Flexible Normalization and Denormalization of Data

Normalizing your data design is an essential part of creating a database that can be easily updated. However Garry Robinson found it necessary to denormalize his data to provide the users with a user interface that met their needs.

Every now and again you will get a casual enquiry from one of your important clients that makes you dread that you have set up the all-important data model the wrong way. Well, I had one of those moments lately when a client asked if I could set up a data entry form in a different way and I realized that my data model just didn’t suit the request. My first tactic was to look for a diversion and pretend to have a lot of work on my plate and just hope that the request would go away. Well, it didn’t and in a month’s time it was turned into a formal request and I really didn’t have a good answer. Then I was browsing through Helen Feddema’s Access Watch newsletter and presto, she published an article that suggested a solution to that problem. This article describes how I adapted her approach to my problem, which in technical terms could be described as the denormalization of a fully normalized table. This article also describes my adaptation of Helen’s original solution, which turns a normal flat table with lots of fields into a normalized table suitable for grouping by queries.

Garry’s Problem – How To Denormalize A Table For Data Entry

The database that I was working on was for a metallurgical plant that extracted zinc, lead and silver from high grade ore for a mine near the center of Australia. The main purpose of the database was to store and report on about 200 different measurements that are taken twice every day at many different places around the plant. When I was designing the solution, I eventually decided that I need to avoid adding new fields to the tables every time a new measurement was required. So I decided on using a normalized table that was managed by a lookup for each entity as shown in Figure 1.


Figure 1 – The Normalized table used in Garry’s database

As you can probably guess, the way the data entry normally was undertaken was for the user to enter a value against each of the entities for each shift/date. This design meant that the data entry would always be top down as shown (in figure 2). This picture is taken from the actual solution that we run at the mine.


Figure 2 – The data entry from the live system shows the top down data entry for the normalized table.

The request that the client was after was to see about 50 fields from the one day on screen all at the one time. This actually meant displaying 50 records from the normalized table at once. To make it even more challenging, the client wanted the fields arranged in a specially configured grid. To understand what the client wanted, have a look at the form in the final solution shown in figure 3.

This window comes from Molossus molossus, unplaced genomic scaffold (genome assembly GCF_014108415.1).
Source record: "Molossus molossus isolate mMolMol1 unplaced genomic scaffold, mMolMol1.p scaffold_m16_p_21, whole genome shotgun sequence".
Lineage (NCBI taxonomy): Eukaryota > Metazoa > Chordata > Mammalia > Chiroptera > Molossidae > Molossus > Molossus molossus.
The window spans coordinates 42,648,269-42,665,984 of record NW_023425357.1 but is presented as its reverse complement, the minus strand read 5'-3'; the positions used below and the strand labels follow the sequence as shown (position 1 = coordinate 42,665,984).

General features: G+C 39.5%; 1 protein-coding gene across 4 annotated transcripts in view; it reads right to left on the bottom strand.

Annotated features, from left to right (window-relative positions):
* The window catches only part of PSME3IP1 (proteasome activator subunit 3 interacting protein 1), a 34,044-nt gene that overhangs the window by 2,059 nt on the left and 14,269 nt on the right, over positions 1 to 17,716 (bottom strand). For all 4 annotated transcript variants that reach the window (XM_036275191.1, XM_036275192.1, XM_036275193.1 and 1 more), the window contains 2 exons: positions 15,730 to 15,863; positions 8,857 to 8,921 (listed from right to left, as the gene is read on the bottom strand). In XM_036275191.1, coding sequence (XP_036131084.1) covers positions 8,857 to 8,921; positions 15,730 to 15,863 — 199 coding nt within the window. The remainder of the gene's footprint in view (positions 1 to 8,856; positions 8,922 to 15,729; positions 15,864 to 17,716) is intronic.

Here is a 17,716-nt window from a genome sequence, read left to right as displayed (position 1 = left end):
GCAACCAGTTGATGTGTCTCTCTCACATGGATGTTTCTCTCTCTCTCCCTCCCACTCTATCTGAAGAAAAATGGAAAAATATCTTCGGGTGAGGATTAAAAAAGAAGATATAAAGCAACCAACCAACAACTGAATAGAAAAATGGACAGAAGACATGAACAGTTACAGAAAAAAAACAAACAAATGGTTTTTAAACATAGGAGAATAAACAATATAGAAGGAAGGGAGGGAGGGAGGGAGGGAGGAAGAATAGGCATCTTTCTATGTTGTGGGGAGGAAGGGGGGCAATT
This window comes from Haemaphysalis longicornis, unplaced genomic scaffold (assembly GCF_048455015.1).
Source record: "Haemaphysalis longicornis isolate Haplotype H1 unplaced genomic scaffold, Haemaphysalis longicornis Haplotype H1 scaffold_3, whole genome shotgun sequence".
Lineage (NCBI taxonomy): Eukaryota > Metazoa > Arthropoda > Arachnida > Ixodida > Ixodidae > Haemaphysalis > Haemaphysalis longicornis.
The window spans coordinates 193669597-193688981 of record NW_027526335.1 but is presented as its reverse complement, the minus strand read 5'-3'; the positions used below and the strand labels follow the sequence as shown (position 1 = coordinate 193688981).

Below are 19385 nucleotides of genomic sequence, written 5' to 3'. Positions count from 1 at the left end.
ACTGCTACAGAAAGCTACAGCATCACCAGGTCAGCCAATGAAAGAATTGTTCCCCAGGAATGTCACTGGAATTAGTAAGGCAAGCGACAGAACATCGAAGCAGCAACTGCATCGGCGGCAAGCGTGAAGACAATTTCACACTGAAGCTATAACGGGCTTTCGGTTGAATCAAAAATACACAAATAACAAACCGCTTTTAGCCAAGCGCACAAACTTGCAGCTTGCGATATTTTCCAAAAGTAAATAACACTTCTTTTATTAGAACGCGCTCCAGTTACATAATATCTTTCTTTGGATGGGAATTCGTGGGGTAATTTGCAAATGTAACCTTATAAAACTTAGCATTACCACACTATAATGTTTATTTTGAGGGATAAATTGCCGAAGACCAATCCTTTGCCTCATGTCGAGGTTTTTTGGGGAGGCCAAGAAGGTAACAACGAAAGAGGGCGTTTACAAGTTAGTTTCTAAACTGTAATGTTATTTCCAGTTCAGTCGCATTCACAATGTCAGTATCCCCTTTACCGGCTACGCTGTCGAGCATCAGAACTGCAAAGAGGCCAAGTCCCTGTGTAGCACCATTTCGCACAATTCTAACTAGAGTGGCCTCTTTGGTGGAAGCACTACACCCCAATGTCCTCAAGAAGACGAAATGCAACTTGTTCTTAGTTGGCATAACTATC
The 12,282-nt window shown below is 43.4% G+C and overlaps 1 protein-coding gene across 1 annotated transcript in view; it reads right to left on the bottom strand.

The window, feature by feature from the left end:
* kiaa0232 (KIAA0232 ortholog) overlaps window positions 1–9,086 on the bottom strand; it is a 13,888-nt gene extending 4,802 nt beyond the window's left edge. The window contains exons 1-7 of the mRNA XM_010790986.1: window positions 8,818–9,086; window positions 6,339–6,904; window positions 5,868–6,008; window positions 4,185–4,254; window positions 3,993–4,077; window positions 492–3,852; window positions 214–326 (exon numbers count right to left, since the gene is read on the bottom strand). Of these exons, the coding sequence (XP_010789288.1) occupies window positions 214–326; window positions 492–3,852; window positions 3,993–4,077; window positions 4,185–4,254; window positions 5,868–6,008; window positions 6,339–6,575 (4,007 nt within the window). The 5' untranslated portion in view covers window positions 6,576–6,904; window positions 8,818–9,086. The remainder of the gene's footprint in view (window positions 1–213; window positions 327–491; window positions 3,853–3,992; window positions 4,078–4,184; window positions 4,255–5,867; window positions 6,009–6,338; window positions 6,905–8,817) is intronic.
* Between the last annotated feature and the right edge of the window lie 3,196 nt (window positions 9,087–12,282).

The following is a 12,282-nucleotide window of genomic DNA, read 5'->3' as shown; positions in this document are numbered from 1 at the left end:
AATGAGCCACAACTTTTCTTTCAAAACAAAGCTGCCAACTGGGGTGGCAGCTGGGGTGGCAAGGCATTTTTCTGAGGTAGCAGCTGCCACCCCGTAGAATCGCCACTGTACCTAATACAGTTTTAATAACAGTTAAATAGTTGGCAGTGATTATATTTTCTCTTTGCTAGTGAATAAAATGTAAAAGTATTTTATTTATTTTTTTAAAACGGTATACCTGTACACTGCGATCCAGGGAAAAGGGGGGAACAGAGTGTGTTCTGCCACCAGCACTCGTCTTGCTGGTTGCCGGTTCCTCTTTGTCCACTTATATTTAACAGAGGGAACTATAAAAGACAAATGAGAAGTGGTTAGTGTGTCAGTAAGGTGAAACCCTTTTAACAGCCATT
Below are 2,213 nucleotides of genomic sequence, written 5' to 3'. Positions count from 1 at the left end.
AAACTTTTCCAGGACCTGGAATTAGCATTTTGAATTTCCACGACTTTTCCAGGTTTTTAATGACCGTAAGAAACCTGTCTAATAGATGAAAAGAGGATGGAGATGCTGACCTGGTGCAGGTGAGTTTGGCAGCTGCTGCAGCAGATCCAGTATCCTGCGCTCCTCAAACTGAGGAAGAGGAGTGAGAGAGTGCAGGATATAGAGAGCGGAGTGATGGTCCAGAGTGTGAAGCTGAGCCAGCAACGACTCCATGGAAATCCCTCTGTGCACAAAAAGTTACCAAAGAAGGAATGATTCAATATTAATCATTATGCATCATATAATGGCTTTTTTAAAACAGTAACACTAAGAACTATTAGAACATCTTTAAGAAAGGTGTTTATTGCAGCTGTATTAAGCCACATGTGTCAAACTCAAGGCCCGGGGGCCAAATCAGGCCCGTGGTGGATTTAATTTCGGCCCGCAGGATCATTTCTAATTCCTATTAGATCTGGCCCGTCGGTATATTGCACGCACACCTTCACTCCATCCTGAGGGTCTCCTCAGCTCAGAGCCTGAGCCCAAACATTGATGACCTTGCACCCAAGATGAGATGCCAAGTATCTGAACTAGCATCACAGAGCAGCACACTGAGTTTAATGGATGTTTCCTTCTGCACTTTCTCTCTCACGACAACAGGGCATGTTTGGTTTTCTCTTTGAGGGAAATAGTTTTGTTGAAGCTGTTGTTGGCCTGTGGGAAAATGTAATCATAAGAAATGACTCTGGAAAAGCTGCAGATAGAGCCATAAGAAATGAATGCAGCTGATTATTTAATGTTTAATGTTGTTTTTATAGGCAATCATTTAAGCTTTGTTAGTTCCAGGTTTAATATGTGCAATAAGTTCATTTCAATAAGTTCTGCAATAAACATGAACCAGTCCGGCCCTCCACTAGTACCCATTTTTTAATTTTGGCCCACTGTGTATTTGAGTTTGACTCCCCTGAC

Figure 3 – The form arranged in a grid. The highlighted fields are those values that are outside the allowed range.

Setting Up The Data Entry Form

After reading Helen’s article, I concluded that the first thing that we need to do is to first create a single record where all the entities in the normalized table are turned into fields. Importantly we need to make sure that the form isn’t already opened because we need to delete the record behind the table before opening the form. In the Garry.mdb database, you will find a form that does this using the following code.

Note: Helen prefers to use argument names for clarity, so the DoCmd.OpenForm line would be:

It’s longer that way, but clearer (especially when there are lots of arguments), and you don’t have to count the commas.

If you look at the code above, you will see the statement Form_fxDE_DailyAssay.loadResults which runs a public subroutine of the data entry form called LoadResults. Let’s now look at this important public subroutine (called a method because the code behind a form is a class module). Note: Garry is not fussed and the 55 character limit extends the code to infinitum

Now we are going to populate the “one” record table that is the record source of the data entry table. To start with we will create a new data entry record by adding the date as the primary key. We will add any other data that exists for this record as well, but if this is a new date, we only need to add the date and the user will add the other results into the blank fields on the data entry form.

Now we are going to populate all the fields behind the data entry form and the way that we do this is to match up the records in the normalized table with the fields behind the data entry form. To better understand this concept, look at figure 4 to see how the mapping of a number of the records in the normalized table for a single day translates into data that can be displayed and edited in the data entry form.


Figure 4 – Mapping of some daily data records to the fields in the data entry form